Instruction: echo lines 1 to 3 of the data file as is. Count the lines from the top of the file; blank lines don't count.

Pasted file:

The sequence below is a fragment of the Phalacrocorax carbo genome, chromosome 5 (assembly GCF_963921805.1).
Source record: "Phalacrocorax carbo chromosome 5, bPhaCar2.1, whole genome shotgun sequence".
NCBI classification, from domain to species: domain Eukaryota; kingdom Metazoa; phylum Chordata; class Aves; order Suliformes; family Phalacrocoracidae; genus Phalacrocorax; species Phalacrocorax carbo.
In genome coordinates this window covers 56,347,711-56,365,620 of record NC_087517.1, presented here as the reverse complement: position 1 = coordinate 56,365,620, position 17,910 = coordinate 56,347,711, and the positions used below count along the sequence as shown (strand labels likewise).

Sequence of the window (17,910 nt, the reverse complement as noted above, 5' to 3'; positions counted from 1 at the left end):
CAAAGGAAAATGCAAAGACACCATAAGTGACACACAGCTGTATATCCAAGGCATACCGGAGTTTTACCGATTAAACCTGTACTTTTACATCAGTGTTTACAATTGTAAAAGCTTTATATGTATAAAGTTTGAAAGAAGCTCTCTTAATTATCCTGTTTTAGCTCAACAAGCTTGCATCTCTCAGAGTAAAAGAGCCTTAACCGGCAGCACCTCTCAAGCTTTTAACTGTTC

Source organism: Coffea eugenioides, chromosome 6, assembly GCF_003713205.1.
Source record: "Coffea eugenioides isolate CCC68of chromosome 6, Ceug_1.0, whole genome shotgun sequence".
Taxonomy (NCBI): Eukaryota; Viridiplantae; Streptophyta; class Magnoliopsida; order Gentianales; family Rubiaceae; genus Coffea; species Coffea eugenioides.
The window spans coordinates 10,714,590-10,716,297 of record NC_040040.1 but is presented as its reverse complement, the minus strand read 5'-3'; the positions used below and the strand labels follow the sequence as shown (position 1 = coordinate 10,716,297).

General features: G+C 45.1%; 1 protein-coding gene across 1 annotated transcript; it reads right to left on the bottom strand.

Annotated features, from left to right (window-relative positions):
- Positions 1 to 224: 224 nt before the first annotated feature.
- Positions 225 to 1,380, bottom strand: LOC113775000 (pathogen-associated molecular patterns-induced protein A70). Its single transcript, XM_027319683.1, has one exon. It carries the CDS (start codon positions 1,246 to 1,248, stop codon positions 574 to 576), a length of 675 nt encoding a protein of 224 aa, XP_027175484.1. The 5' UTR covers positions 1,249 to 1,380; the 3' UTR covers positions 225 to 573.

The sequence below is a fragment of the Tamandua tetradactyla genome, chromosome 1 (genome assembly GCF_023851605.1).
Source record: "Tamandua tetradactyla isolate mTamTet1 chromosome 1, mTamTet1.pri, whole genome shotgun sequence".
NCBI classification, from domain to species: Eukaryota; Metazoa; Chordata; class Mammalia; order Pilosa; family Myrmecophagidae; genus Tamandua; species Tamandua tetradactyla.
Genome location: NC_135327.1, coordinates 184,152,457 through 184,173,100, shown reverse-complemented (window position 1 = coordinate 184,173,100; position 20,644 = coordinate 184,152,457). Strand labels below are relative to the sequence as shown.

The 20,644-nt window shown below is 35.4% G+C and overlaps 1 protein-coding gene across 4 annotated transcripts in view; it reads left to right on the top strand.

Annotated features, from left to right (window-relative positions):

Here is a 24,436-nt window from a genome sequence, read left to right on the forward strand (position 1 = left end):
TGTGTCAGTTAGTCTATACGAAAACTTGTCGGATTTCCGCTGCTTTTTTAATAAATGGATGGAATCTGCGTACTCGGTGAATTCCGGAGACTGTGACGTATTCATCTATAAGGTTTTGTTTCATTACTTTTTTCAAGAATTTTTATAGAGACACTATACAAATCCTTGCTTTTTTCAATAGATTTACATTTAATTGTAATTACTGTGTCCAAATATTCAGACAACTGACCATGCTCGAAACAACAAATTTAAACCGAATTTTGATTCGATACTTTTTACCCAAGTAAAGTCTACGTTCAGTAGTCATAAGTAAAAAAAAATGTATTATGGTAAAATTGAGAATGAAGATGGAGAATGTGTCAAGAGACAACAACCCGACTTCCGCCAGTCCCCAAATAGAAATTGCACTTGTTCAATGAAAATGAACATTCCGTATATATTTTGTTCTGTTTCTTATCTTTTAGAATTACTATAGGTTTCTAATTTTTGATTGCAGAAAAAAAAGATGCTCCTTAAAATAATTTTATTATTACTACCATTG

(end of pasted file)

The sequence below is a fragment of the Phalacrocorax carbo genome, chromosome 5 (assembly GCF_963921805.1).
Source record: "Phalacrocorax carbo chromosome 5, bPhaCar2.1, whole genome shotgun sequence".
NCBI classification, from domain to species: domain Eukaryota; kingdom Metazoa; phylum Chordata; class Aves; order Suliformes; family Phalacrocoracidae; genus Phalacrocorax; species Phalacrocorax carbo.